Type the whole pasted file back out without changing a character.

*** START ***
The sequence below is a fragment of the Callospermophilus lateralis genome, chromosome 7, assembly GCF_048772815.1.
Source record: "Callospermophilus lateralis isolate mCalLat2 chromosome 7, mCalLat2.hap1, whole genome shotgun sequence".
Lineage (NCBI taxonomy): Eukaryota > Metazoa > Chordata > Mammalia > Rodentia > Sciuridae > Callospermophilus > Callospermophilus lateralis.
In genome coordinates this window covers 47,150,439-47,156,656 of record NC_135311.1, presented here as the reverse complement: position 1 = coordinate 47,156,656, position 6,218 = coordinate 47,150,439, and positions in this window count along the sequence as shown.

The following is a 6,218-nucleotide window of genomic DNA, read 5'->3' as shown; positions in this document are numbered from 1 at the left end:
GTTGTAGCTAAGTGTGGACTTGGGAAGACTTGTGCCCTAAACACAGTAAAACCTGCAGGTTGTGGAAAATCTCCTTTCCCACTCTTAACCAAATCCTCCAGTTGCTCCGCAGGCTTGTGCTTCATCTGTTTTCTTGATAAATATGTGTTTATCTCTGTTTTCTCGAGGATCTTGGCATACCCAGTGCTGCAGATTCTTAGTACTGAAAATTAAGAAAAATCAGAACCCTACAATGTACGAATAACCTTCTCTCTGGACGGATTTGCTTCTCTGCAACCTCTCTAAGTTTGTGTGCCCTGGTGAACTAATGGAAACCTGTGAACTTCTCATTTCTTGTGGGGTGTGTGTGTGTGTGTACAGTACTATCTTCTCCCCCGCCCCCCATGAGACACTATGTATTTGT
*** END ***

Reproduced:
The sequence below is a fragment of the Callospermophilus lateralis genome, chromosome 7, assembly GCF_048772815.1.
Source record: "Callospermophilus lateralis isolate mCalLat2 chromosome 7, mCalLat2.hap1, whole genome shotgun sequence".
Lineage (NCBI taxonomy): Eukaryota > Metazoa > Chordata > Mammalia > Rodentia > Sciuridae > Callospermophilus > Callospermophilus lateralis.
In genome coordinates this window covers 47,150,439-47,156,656 of record NC_135311.1, presented here as the reverse complement: position 1 = coordinate 47,156,656, position 6,218 = coordinate 47,150,439, and positions in this window count along the sequence as shown.

The following is a 6,218-nucleotide window of genomic DNA, read 5'->3' as shown; positions in this document are numbered from 1 at the left end:
GTTGTAGCTAAGTGTGGACTTGGGAAGACTTGTGCCCTAAACACAGTAAAACCTGCAGGTTGTGGAAAATCTCCTTTCCCACTCTTAACCAAATCCTCCAGTTGCTCCGCAGGCTTGTGCTTCATCTGTTTTCTTGATAAATATGTGTTTATCTCTGTTTTCTCGAGGATCTTGGCATACCCAGTGCTGCAGATTCTTAGTACTGAAAATTAAGAAAAATCAGAACCCTACAATGTACGAATAACCTTCTCTCTGGACGGATTTGCTTCTCTGCAACCTCTCTAAGTTTGTGTGCCCTGGTGAACTAATGGAAACCTGTGAACTTCTCATTTCTTGTGGGGTGTGTGTGTGTGTGTACAGTACTATCTTCTCCCCCGCCCCCCATGAGACACTATGTATTTGT